the Sun returns to most Arctic communities — an occasion long celebrated by the Inuit. In the Igloolik area, there was an ancient belief that, on the first day the Sun reappears, the whole community must start a new life, so children were sent from house to house to blow out the flames of every qulliq (sealoil lamp). After the old wick had been extinguished, it was removed and a new one put in place, then the lamp was relit. In the late 1980s, this tradition was reintroduced to the hamlet, and Inuit communities across the Arctic hold similar festivities. Every February 17th in Qaanaaq, north Greenland, for example, villagers climb the mountain behind the village to catch their first glimpse of the Sun for four months. As its first rays appear, they sing a traditional song, and later they organize celebrations and traditional games in the community hall. It’s ironic that the Sun makes its dramatic reappearance in the Arctic at the very coldest time of the year.

Every Inuit community has its yearly cycle, in which hunters go to specific areas at particular times for different types of game. During the winter months, they normally fish until the ice gets too thick. With the return of the Sun and the longer days, hunting activities increase, and hunters often go further afield. Some will travel to the floe edge and hunt seal, while others head inland in search of caribou. During February and March, some hunters in northwest Greenland prepare to travel long distances to hunt polar bear — the ultimate quarry, particularly in the Thule district, where trousers are still made of polar-bear skin for its durability and warmth. Generally, hunters from the north of the district head to Smith Sound to hunt bears along the floe edge, while those from the south usually hunt them on the moving ice sheets of Melville Bay. Polar-bear hunts can last for a month or more, and if the hunters are unlucky and the wind blows from the wrong direction, they can get stuck out on moving ice sheets for weeks. Hunts involve travelling long distances across the frozen sea in a continual search for bears or fresh tracks, and hunters often climb icebergs to scan the surrounding ice for signs. Once a bear is sighted, the hunters give chase — they cut some of the huskies’ traces so the dogs can race ahead to the prey. Polar bears seem to have an instinctive fear of dogs, so they’ll sometimes respond by standing at bay, giving the hunters time to catch up and shoot. Today, the number of polar bears that can be killed is strictly regulated — the annual quota for the whole Thule district is just 24.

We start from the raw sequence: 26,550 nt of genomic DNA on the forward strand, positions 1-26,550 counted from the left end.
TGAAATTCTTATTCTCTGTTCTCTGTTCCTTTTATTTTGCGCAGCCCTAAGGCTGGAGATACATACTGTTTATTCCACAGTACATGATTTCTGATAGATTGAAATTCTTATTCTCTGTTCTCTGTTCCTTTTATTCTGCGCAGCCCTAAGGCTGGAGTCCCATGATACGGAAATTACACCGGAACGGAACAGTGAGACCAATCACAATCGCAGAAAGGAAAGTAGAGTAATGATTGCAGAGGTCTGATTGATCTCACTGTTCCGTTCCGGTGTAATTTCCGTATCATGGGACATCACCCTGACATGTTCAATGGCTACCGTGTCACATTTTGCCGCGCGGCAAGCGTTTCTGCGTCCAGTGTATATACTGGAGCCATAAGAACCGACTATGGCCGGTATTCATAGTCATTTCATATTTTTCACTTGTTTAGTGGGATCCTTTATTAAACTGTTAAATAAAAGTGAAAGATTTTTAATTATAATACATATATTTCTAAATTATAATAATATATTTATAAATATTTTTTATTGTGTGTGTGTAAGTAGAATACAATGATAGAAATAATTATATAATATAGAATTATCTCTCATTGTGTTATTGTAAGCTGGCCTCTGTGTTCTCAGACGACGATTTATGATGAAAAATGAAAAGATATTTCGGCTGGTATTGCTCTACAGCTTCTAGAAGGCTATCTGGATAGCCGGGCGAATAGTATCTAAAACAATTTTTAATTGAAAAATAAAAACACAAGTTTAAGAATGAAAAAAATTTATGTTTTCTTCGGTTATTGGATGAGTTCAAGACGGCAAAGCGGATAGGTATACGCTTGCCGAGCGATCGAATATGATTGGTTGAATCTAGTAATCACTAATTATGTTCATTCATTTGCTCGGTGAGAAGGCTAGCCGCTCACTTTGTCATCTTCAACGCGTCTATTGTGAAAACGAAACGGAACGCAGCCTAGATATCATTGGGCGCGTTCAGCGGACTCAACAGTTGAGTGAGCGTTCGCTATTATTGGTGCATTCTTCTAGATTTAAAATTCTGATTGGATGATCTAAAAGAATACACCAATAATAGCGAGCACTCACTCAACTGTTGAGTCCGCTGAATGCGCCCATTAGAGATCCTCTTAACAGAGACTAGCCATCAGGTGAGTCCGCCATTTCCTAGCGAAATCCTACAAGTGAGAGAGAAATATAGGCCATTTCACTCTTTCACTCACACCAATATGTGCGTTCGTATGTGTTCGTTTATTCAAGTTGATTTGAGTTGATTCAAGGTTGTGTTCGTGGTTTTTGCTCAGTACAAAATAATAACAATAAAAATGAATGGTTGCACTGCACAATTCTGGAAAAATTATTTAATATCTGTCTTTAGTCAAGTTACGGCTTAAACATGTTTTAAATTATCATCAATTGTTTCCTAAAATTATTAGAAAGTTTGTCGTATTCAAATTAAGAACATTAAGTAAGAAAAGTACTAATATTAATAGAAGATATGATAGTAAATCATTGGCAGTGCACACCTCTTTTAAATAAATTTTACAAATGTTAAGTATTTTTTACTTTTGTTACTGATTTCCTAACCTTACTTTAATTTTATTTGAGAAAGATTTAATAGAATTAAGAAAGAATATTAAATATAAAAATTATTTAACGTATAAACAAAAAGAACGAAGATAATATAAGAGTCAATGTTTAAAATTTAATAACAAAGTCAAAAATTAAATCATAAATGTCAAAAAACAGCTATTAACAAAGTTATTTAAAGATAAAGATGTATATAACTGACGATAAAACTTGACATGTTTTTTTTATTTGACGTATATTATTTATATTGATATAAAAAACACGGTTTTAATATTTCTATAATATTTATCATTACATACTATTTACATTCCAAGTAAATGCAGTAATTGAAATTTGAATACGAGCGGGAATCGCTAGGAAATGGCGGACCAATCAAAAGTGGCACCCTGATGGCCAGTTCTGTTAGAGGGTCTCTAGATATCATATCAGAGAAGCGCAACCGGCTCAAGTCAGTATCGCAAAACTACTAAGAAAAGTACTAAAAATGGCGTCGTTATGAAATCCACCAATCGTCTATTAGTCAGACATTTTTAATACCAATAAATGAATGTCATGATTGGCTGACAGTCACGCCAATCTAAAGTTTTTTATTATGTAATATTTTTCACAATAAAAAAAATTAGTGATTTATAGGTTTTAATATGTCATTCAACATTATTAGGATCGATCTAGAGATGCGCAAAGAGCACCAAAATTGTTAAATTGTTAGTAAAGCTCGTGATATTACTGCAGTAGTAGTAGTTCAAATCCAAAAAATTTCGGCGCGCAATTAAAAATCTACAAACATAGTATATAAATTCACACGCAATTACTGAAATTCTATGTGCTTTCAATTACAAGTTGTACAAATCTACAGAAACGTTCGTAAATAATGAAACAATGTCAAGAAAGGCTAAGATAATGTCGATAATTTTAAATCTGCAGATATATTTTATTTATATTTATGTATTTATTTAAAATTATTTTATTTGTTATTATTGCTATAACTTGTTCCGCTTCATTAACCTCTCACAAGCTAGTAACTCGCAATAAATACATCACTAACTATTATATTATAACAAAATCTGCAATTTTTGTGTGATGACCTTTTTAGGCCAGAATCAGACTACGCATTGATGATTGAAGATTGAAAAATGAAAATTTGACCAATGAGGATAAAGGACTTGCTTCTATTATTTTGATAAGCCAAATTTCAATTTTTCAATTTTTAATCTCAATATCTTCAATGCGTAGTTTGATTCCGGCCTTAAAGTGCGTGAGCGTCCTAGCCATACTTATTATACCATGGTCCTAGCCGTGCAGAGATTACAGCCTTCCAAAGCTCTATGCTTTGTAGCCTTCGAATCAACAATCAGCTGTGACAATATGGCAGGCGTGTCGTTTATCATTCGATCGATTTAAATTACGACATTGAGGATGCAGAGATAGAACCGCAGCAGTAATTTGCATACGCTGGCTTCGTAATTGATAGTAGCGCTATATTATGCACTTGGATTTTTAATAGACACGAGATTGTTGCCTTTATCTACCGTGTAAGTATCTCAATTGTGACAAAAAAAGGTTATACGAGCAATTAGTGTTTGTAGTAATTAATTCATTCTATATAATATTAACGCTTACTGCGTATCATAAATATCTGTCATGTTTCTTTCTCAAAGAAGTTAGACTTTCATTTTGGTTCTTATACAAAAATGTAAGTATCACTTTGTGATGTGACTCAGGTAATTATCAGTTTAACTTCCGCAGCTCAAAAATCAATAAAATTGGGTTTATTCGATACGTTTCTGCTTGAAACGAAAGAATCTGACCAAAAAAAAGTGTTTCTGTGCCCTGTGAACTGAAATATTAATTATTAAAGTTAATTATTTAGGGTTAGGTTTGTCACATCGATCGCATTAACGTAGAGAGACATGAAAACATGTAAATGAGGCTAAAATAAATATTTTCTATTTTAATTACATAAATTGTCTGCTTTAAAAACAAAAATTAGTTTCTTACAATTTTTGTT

The skin of an adult bear will usually provide three pairs of trousers, as well a great deal of meat, for a hunter and his family. The only part of the animal that isn’t used is the liver, which contains a very high concentration of vitamin A, making it poisonous to both men and dogs. This is something the early polar explorers discovered the hard way —